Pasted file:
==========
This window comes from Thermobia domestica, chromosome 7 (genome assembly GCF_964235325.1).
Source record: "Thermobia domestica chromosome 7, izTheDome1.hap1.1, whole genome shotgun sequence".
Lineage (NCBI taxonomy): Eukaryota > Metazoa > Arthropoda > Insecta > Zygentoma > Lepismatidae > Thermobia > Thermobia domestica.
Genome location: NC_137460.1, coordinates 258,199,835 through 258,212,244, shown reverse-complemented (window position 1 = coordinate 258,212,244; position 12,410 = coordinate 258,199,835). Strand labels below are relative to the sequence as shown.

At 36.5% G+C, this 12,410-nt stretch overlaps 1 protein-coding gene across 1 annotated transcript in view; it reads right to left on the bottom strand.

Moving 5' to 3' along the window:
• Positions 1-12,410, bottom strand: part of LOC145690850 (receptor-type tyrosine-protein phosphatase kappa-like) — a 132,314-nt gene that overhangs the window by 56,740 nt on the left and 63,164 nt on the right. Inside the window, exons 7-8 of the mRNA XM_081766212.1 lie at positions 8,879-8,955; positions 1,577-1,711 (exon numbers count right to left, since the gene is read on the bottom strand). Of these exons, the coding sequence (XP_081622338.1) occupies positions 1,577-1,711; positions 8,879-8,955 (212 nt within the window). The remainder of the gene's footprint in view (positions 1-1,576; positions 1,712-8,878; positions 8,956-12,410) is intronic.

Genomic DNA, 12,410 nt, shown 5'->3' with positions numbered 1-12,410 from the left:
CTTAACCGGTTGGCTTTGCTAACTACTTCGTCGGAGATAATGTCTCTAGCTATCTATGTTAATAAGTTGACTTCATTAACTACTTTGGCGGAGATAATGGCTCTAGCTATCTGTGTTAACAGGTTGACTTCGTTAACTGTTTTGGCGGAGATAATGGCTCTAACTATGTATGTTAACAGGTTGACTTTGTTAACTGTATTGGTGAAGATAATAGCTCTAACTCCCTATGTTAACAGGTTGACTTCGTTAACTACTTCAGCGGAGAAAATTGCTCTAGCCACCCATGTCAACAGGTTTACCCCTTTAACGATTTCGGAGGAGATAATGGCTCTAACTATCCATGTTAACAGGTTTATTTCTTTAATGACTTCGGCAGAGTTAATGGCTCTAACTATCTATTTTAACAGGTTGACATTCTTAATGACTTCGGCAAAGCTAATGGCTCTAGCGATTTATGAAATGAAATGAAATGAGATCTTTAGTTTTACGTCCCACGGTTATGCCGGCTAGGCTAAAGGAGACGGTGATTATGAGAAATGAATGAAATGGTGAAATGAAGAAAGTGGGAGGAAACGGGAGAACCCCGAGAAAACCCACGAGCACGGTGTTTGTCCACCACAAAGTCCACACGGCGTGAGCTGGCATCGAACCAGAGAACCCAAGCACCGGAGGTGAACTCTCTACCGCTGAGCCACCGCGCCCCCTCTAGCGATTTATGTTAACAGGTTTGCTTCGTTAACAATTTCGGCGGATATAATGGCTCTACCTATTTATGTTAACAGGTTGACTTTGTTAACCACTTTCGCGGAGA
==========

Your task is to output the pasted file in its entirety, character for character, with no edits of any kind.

This window comes from Thermobia domestica, chromosome 7 (genome assembly GCF_964235325.1).
Source record: "Thermobia domestica chromosome 7, izTheDome1.hap1.1, whole genome shotgun sequence".
Lineage (NCBI taxonomy): Eukaryota > Metazoa > Arthropoda > Insecta > Zygentoma > Lepismatidae > Thermobia > Thermobia domestica.
Genome location: NC_137460.1, coordinates 258,199,835 through 258,212,244, shown reverse-complemented (window position 1 = coordinate 258,212,244; position 12,410 = coordinate 258,199,835). Strand labels below are relative to the sequence as shown.

At 36.5% G+C, this 12,410-nt stretch overlaps 1 protein-coding gene across 1 annotated transcript in view; it reads right to left on the bottom strand.

Moving 5' to 3' along the window:
• Positions 1-12,410, bottom strand: part of LOC145690850 (receptor-type tyrosine-protein phosphatase kappa-like) — a 132,314-nt gene that overhangs the window by 56,740 nt on the left and 63,164 nt on the right. Inside the window, exons 7-8 of the mRNA XM_081766212.1 lie at positions 8,879-8,955; positions 1,577-1,711 (exon numbers count right to left, since the gene is read on the bottom strand). Of these exons, the coding sequence (XP_081622338.1) occupies positions 1,577-1,711; positions 8,879-8,955 (212 nt within the window). The remainder of the gene's footprint in view (positions 1-1,576; positions 1,712-8,878; positions 8,956-12,410) is intronic.

Genomic DNA, 12,410 nt, shown 5'->3' with positions numbered 1-12,410 from the left:
CTTAACCGGTTGGCTTTGCTAACTACTTCGTCGGAGATAATGTCTCTAGCTATCTATGTTAATAAGTTGACTTCATTAACTACTTTGGCGGAGATAATGGCTCTAGCTATCTGTGTTAACAGGTTGACTTCGTTAACTGTTTTGGCGGAGATAATGGCTCTAACTATGTATGTTAACAGGTTGACTTTGTTAACTGTATTGGTGAAGATAATAGCTCTAACTCCCTATGTTAACAGGTTGACTTCGTTAACTACTTCAGCGGAGAAAATTGCTCTAGCCACCCATGTCAACAGGTTTACCCCTTTAACGATTTCGGAGGAGATAATGGCTCTAACTATCCATGTTAACAGGTTTATTTCTTTAATGACTTCGGCAGAGTTAATGGCTCTAACTATCTATTTTAACAGGTTGACATTCTTAATGACTTCGGCAAAGCTAATGGCTCTAGCGATTTATGAAATGAAATGAAATGAGATCTTTAGTTTTACGTCCCACGGTTATGCCGGCTAGGCTAAAGGAGACGGTGATTATGAGAAATGAATGAAATGGTGAAATGAAGAAAGTGGGAGGAAACGGGAGAACCCCGAGAAAACCCACGAGCACGGTGTTTGTCCACCACAAAGTCCACACGGCGTGAGCTGGCATCGAACCAGAGAACCCAAGCACCGGAGGTGAACTCTCTACCGCTGAGCCACCGCGCCCCCTCTAGCGATTTATGTTAACAGGTTTGCTTCGTTAACAATTTCGGCGGATATAATGGCTCTACCTATTTATGTTAACAGGTTGACTTTGTTAACCACTTTCGCGGAGA